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View Poll Results: Please check the appropriate boxes
I read the Acknowledgements 5 13.16%
I read the Preface 10 26.32%
I read the Introduction 11 28.95%
I do not read the Acknowledgements 2 5.26%
I do not read the Preface 0 0%
I do not read the Introduction 0 0%
I Read All Of Them 24 63.16%
I Don't Read Any Of Them 2 5.26%
Other: Please explain in your reply. 5 13.16%
Multiple Choice Poll. Voters: 38. You may not vote on this poll

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Old 03-09-2013, 09:15 AM
 
Location: SW Missouri
15,849 posts, read 31,493,900 times
Reputation: 22457

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So.

For many years (decades, maybe even centuries), it has been customary for authors to include acknowledgements, an introduction and preface to their book.

Typically, I never read these. Once in a while, I will read the introduction if I am curious about how the author came to write the book, what prompted him to do so, but this is rarely the case. Most of the time I am simply wanting to know the INFORMATION in the book and so, I skip these three perfunctory sections. My thoughts are that A) I really don't give a rip who you want to thank, B) I don't care what the Introduction says and C) I don't even know what a Preface is. Mind you, I read mostly "self-improvement" type books, books on homesteading, gardening, etc. Which are more functional than biographies or "true stories" kind of thing.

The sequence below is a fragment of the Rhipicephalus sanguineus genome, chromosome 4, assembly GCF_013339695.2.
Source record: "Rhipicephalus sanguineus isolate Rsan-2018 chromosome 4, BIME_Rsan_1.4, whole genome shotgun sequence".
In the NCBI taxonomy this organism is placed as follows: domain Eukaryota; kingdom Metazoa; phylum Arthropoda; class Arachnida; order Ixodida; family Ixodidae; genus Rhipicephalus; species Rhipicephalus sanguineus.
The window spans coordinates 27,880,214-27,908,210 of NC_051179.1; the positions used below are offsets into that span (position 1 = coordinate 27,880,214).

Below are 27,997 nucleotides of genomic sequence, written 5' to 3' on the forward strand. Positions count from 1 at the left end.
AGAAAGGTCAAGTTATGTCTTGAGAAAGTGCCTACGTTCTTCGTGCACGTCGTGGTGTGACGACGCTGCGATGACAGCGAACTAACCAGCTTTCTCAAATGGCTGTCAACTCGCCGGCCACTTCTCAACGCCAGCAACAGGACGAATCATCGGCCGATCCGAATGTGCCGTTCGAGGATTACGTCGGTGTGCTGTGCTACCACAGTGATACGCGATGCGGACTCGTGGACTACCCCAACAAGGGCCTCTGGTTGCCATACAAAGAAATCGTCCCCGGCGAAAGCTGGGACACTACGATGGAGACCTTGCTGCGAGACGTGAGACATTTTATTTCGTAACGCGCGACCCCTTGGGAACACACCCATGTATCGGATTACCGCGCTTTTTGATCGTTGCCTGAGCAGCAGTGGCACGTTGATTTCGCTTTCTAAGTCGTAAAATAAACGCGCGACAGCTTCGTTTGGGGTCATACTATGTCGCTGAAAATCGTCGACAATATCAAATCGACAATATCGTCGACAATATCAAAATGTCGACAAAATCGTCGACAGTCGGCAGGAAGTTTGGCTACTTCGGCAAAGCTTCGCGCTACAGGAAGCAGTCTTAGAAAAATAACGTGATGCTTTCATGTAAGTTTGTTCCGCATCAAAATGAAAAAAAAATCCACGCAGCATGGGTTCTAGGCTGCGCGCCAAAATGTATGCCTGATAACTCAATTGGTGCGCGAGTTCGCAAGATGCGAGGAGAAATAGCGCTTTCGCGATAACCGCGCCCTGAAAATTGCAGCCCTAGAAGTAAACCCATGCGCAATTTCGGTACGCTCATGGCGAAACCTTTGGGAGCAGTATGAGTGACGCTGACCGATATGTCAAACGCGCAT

My question is..... Do you read the Acknowledgement, Introduction and Preface when you read a book?

I'm curious how many do and do not.

20yrsinBranson
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Old 03-09-2013, 09:19 AM
 
Location: The East
1,336 posts, read 2,683,625 times
Reputation: 1740
If it is going to give me anymore insight into the book than yes. If the book is fiction usually no.
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Old 03-09-2013, 09:23 AM
 
Location: The beautiful Rogue Valley, Oregon
7,785 posts, read 16,214,421 times
Reputation: 10565
Depends on the type of book.

Non-fiction I most all of them, in the order presented. Often in non-fic, the Introduction or Preface talks a little bit about the scope of the book. Fiction, I read the book first and then sometimes go back and read the rest. Sometimes in "classic literature" fiction, the Introduction, written by a scholar or simply a fan of the book, gives away too much about the book. If I haven't read the book before, I don't want to be told what I am about to read.

I never read the recommendations or ad blurbs - I don't care what another author has been paid to say about it.
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Old 03-09-2013, 11:06 AM
 
Location: Canada
5,938 posts, read 6,952,370 times
Reputation: 8544
I usually read all of them but for the acknowledgements. Some acknowledgements are nice and short - "for C, who had faith in me" - and some ramble on and they are people no one but the author knows.